My mother and I had been visiting Puerto Rico on vacation. My grandmother was living there at the time, deep in the mountains. The tropical island was beautiful; it was nothing like my home in Vermont. There weren’t clouds for miles and the trees bore fruit that you could pick at your desire. Trees surrounded every part of the city and gave the impression of vacations to Mexico or the Caribbean on TV where you see amazing beaches and tropical sunsets. My mother had sacrificed our apartment to go on this vacation. She had left a notice for the landlord that she wouldn’t be paying rent anymore. We would have to live with my dad when we got back (they were separated). She loved Puerto Rico and wouldn’t let anything stop her from letting both of us see it. I was only six and all I noticed was that we were on vacation. The day we decided to leave San Juan my mom had called my dad to make sure he would be waiting at the Bradley airport in Hartford, Connecticut. Unfortunately, he didn’t need to worry about that until the next day.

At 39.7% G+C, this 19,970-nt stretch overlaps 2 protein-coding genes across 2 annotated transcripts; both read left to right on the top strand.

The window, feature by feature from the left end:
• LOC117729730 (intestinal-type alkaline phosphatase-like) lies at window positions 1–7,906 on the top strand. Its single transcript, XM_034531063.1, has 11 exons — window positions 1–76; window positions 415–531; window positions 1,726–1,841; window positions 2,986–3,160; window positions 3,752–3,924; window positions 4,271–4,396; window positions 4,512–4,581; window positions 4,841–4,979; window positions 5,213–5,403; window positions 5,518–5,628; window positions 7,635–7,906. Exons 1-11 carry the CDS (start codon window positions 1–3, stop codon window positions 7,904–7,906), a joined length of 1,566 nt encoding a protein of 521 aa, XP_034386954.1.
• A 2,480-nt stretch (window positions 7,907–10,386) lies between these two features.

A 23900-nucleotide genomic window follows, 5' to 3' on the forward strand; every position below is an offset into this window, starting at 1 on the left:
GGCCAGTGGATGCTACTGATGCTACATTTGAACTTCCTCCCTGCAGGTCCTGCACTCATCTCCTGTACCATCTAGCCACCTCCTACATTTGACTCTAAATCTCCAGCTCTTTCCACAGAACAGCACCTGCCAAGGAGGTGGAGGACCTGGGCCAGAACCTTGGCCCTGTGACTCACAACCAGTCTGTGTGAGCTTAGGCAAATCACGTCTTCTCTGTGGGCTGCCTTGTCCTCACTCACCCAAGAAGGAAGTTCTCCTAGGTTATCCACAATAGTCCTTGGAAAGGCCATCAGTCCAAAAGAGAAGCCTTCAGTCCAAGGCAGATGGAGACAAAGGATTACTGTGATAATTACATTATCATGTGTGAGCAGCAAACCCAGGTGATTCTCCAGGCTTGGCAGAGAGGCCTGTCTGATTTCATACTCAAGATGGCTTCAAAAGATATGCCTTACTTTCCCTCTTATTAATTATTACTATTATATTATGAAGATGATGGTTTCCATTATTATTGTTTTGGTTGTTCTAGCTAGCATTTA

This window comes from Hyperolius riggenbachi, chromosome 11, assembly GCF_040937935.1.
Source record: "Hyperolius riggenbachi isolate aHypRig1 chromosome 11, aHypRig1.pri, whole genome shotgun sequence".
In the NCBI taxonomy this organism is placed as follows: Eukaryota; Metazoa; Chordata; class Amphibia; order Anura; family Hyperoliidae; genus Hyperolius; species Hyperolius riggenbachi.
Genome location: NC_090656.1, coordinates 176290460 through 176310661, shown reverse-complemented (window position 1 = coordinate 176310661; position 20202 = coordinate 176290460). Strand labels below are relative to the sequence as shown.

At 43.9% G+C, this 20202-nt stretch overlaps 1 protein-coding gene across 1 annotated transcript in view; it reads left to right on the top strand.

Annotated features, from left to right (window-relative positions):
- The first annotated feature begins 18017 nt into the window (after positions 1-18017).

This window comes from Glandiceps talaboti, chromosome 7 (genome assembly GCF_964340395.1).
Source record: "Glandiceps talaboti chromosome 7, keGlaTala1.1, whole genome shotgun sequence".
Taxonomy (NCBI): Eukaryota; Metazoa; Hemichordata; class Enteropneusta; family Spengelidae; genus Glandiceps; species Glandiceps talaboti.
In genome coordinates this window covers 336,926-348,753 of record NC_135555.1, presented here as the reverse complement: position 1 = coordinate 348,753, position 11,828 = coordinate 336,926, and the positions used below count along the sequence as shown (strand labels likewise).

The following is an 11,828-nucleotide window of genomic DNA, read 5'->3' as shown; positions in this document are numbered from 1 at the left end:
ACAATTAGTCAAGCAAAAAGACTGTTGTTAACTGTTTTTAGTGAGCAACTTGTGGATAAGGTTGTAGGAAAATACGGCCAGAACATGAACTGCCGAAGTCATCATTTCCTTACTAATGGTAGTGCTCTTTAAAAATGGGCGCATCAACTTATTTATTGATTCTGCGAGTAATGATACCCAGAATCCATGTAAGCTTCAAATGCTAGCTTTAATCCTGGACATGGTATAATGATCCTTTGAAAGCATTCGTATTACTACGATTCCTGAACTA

After walking away from the clerk we waited around for a couple hours. We found a bench near one of the many entrances to the airport. My mom paced while the sun fell below the mountains making her shine through the windows as a divine creature. Once the sun was gone she no longer looked divine but instead, worried and tired. I asked her what we were going to do and all she did was smile back at me. It was great at first (her smile was voted the best in her high school). but I could still see fear in her eyes. Eventually one of the employees said that we couldn’t stay in the building all night, we had to leave. My mom paused for a second and then in the softest voice she said, “C’mon honey, let’s go outside.”